Boy, they just really want to get rid of everything "EF". It never occurred to them to support and continue both lines? Just say the hell with all you people who like your EF products.
It is when you're being dramatic and hyperbolic.ONE lens which was high-end enough it probably didn't sell very many units, and that's "everything"?
Canon sells a lot of EF lenses for non-Canon cameras.The stupidity for Canon, a non-welfare company, would be to invest into developing in parallel two lens lines, this would be suicidal regarding the current camera market.
I've been eying the the EF135L for some years now, but I newer could find a good enough excuse to spend the toy budget on that. I think I have a few more years to decideIt is quite funny that on European websites (Calumet for instance), one can still find many immediately available "discontinued" lenses.
So, whoever regrets their disappearance, shouldn't complain but buy!
And, besides, there is still a huge choice of mint used lenses to get from reputable dealers or private owners. There won't be a lack of EF lenses for the next decades...[..]
There is absolutely no excuse for not buying the EF 135 f2, it's no toy, but an absolute necessity !I've been eying the the EF135L for some years now, but I newer could find a good enough excuse to spend the toy budget on that. I think I have a few more years to decide
This is right, but do these sales justify further EF lens production? Keeping two separate production lines is ruinous, unfortunately...Canon sells a lot of EF lenses for non-Canon cameras.
RED is the only other camera company to adopt RF.
Canon also sells lenses for other mounts like PL and B4.
My post could easily be misinterpreted, my fault...I assume those lenses are sold at a profit.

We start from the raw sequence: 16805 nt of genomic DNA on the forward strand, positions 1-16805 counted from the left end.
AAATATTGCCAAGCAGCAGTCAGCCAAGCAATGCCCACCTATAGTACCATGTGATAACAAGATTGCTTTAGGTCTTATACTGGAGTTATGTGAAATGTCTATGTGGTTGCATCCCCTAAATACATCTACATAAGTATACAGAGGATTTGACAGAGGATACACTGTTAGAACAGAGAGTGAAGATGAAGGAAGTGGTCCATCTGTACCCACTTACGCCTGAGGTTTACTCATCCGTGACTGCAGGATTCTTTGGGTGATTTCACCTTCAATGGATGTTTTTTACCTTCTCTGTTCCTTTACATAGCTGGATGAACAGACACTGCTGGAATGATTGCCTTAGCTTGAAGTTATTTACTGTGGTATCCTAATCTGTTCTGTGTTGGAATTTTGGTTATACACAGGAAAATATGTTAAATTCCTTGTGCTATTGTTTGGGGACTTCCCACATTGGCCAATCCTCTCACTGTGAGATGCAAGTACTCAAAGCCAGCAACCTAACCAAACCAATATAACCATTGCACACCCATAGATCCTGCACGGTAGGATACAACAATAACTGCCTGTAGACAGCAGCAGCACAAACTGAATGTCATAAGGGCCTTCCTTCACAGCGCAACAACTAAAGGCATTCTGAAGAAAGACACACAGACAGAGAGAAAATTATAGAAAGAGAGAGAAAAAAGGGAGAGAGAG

The sales not replaced by RF lenses would only be lost revenue.
Canon is in business not only to sell cameras but also to sell lenses.
Is it? We can't know that. We can only speculate....Keeping two separate production lines is ruinous, unfortunately...
Sigma manages to stay in business making lenses for multiple lines.Is it? We can't know that. We can only speculate.
It may be that Canon produces a pre-determined number of lenses based on projected demand and then switches a line over to another lens. With certain less popular lenses, a single production line might be used for quite a few different lenses, switching it up as demand changes.
I suspect, but don't know, that the bigger challenge may be parts rather than production lines. What parts are unique to individual lenses and what parts are not? With composite lens bodies, switching up different lenses may be fairly easy, as they might simply change the molds being used to match the particular lenses. I don't think we can speculate with any accuracy about the necessary minimum number of any particular lens that is required to turn a profit.
How about two f/2 1800 mm for 2 billion dollars?If I remember well, Leica in 2006 made one telephoto lens (Apotelyt f 5,6/1600mm) for sheikh Mohammed Al Thani.
It's been said they charged 2 million dollars.
And they certainly did make a profit...
But what makes sense for a smaller company, mobilizing an entire staff on such a project, wouldn't work that easily for Canon.
Unless: prestige were at stake (NASA, ESA etc...)
Or for a Justin Bieber concert?
With a 900mm front lens diameter...How about two f/2 1800 mm for 2 billion dollars?